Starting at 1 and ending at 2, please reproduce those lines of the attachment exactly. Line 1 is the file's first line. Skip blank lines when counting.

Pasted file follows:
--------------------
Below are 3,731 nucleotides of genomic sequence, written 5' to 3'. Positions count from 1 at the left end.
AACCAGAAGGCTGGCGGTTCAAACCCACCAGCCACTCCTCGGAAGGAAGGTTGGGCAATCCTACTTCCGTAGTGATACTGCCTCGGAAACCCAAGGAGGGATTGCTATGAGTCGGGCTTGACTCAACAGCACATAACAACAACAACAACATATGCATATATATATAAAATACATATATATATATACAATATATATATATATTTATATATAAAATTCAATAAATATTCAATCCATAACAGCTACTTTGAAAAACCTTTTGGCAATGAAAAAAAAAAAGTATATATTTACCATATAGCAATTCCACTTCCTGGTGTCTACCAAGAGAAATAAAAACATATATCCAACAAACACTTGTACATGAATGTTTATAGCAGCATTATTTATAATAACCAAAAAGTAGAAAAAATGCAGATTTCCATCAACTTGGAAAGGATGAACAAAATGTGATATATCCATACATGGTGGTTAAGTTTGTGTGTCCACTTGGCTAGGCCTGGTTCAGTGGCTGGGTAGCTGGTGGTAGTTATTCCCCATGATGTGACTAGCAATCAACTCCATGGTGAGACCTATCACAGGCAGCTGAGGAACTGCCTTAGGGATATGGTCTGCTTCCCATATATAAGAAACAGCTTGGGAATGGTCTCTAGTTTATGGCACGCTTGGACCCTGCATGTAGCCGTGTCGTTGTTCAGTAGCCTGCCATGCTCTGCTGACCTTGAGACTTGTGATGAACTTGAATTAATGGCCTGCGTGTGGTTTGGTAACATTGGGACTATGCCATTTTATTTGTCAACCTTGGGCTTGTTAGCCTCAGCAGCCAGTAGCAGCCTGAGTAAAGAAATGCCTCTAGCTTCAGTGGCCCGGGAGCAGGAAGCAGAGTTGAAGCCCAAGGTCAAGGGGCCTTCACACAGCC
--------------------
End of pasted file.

Below are 3,731 nucleotides of genomic sequence, written 5' to 3'. Positions count from 1 at the left end.
AACCAGAAGGCTGGCGGTTCAAACCCACCAGCCACTCCTCGGAAGGAAGGTTGGGCAATCCTACTTCCGTAGTGATACTGCCTCGGAAACCCAAGGAGGGATTGCTATGAGTCGGGCTTGACTCAACAGCACATAACAACAACAACAACATATGCATATATATATAAAATACATATATATATATACAATATATATATATATTTATATATAAAATTCAATAAATATTCAATCCATAACAGCTACTTTGAAAAACCTTTTGGCAATGAAAAAAAAAAAGTATATATTTACCATATAGCAATTCCACTTCCTGGTGTCTACCAAGAGAAATAAAAACATATATCCAACAAACACTTGTACATGAATGTTTATAGCAGCATTATTTATAATAACCAAAAAGTAGAAAAAATGCAGATTTCCATCAACTTGGAAAGGATGAACAAAATGTGATATATCCATACATGGTGGTTAAGTTTGTGTGTCCACTTGGCTAGGCCTGGTTCAGTGGCTGGGTAGCTGGTGGTAGTTATTCCCCATGATGTGACTAGCAATCAACTCCATGGTGAGACCTATCACAGGCAGCTGAGGAACTGCCTTAGGGATATGGTCTGCTTCCCATATATAAGAAACAGCTTGGGAATGGTCTCTAGTTTATGGCACGCTTGGACCCTGCATGTAGCCGTGTCGTTGTTCAGTAGCCTGCCATGCTCTGCTGACCTTGAGACTTGTGATGAACTTGAATTAATGGCCTGCGTGTGGTTTGGTAACATTGGGACTATGCCATTTTATTTGTCAACCTTGGGCTTGTTAGCCTCAGCAGCCAGTAGCAGCCTGAGTAAAGAAATGCCTCTAGCTTCAGTGGCCCGGGAGCAGGAAGCAGAGTTGAAGCCCAAGGTCAAGGGGCCTTCACACAGCC